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A Novel Citrate Synthase Isoform Contributes Infection and Stress Resistance of the Stripe Rust Fungus

Dan Li, Lijing Pang, Pu Yuan, Peijing Zheng, Baoyu Huai, Mohan Yao, Zhensheng Kang, Jie Liu.

Environmental Microbiology

DOI: 10.1111/1462-2920.14444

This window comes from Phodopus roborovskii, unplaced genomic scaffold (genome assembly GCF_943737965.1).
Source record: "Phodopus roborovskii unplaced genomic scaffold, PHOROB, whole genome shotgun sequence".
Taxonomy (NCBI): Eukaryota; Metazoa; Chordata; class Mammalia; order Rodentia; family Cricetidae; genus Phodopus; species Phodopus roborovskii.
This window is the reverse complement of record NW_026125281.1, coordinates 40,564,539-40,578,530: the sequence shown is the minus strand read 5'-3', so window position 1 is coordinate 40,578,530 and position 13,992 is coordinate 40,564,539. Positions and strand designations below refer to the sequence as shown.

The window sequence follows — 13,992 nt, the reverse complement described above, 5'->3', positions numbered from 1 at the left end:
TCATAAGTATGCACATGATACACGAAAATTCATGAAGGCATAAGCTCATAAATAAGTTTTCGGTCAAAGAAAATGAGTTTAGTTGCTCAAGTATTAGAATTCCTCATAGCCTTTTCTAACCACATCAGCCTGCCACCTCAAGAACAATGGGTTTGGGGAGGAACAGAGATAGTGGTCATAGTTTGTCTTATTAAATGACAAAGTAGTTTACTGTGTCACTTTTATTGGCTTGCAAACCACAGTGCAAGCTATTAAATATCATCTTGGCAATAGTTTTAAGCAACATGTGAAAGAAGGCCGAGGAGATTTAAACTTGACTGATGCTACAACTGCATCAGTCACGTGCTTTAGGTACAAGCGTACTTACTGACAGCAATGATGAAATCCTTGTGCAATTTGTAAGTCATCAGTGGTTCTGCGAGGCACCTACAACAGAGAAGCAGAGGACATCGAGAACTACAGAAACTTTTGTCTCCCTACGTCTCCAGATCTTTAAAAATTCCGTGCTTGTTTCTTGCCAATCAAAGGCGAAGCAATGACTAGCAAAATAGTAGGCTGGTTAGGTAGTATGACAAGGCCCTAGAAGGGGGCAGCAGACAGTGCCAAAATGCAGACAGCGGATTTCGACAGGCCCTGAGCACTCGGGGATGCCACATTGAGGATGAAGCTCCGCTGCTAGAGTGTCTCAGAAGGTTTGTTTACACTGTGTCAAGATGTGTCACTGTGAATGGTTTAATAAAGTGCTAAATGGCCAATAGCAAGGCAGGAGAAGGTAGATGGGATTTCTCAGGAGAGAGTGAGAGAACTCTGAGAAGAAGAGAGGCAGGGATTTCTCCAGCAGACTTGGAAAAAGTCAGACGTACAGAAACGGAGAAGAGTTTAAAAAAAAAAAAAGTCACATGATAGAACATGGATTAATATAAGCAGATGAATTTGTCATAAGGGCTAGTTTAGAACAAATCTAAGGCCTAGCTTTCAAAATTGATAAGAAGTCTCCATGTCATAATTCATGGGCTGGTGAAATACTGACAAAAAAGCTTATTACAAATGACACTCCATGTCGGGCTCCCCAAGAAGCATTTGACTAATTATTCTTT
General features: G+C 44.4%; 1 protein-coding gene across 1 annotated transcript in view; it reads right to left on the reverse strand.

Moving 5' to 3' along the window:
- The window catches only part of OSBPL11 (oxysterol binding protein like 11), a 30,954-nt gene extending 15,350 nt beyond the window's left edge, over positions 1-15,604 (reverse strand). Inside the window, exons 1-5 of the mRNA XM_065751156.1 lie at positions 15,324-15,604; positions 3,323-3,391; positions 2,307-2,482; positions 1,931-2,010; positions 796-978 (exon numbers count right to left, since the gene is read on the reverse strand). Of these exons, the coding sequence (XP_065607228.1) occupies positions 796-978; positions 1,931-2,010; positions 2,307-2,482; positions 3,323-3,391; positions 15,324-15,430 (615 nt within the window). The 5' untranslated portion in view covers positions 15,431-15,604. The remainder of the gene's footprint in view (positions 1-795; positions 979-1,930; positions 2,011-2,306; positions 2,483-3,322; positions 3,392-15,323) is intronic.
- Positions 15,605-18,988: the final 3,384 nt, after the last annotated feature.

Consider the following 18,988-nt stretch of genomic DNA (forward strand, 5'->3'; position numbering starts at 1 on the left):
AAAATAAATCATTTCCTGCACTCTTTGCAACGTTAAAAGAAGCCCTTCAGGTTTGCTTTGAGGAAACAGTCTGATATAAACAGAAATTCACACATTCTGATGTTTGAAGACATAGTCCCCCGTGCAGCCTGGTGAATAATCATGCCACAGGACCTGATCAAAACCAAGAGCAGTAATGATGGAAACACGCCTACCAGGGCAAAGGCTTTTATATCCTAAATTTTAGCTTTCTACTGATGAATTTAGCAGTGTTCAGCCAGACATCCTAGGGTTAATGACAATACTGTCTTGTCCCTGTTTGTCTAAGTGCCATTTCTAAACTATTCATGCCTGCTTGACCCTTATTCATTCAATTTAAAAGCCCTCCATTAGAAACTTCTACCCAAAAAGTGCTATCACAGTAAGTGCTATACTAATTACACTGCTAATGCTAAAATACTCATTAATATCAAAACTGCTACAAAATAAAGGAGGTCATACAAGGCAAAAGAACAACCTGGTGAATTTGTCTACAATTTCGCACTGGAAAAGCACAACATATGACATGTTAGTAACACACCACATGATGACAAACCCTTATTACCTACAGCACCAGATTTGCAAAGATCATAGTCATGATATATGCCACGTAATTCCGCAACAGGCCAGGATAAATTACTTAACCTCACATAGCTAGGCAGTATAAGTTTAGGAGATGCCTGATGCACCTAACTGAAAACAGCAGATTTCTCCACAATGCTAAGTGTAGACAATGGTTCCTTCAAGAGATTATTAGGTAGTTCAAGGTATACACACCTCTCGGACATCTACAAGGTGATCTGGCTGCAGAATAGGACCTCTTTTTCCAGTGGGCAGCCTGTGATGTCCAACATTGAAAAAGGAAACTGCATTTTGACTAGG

Abstract: The early development of a rust fungus is dependent on the endogenous lipids stored in the urediniospores. After it establishes a parasitic relationship with the host, sugars absorbed from the host cells by haustoria become the primary nutrients. The tricarboxylic acid (TCA) cycle is essential to oxidize these nutrients. However, few studies have addressed the role of citrate synthase (CS), a rate-limiting enzyme of the TCA cycle, during the infection process of rust fungi. In this study, a CS gene from Puccinia striiformis f. sp. tritici (Pst), PsCS1, was cloned and characterized. Transcripts of PsCS1 and the enzyme activity of the CS were increased in the early Pst infection stage. Biochemical features and subcellular localization revealed that PsCS1 encoded a mitochondrial CS. Size exclusion chromatography, yeast two-hybrid and bimolecular fluorescence complementation experiments confirmed that PsCS1 could form a functional homo-octamer. The overexpression of PsCS1 enhanced the resistance of Escherichia coli to salt stress. The knockdown of PsCS1 using a host-induced gene silencing (HIGS) system blocked Pst growth in wheat. These results indicate that PsCS1 is required for nutrient metabolism in Pst and contributes to Pst infection by regulating ATP production and the supply of carbon sources.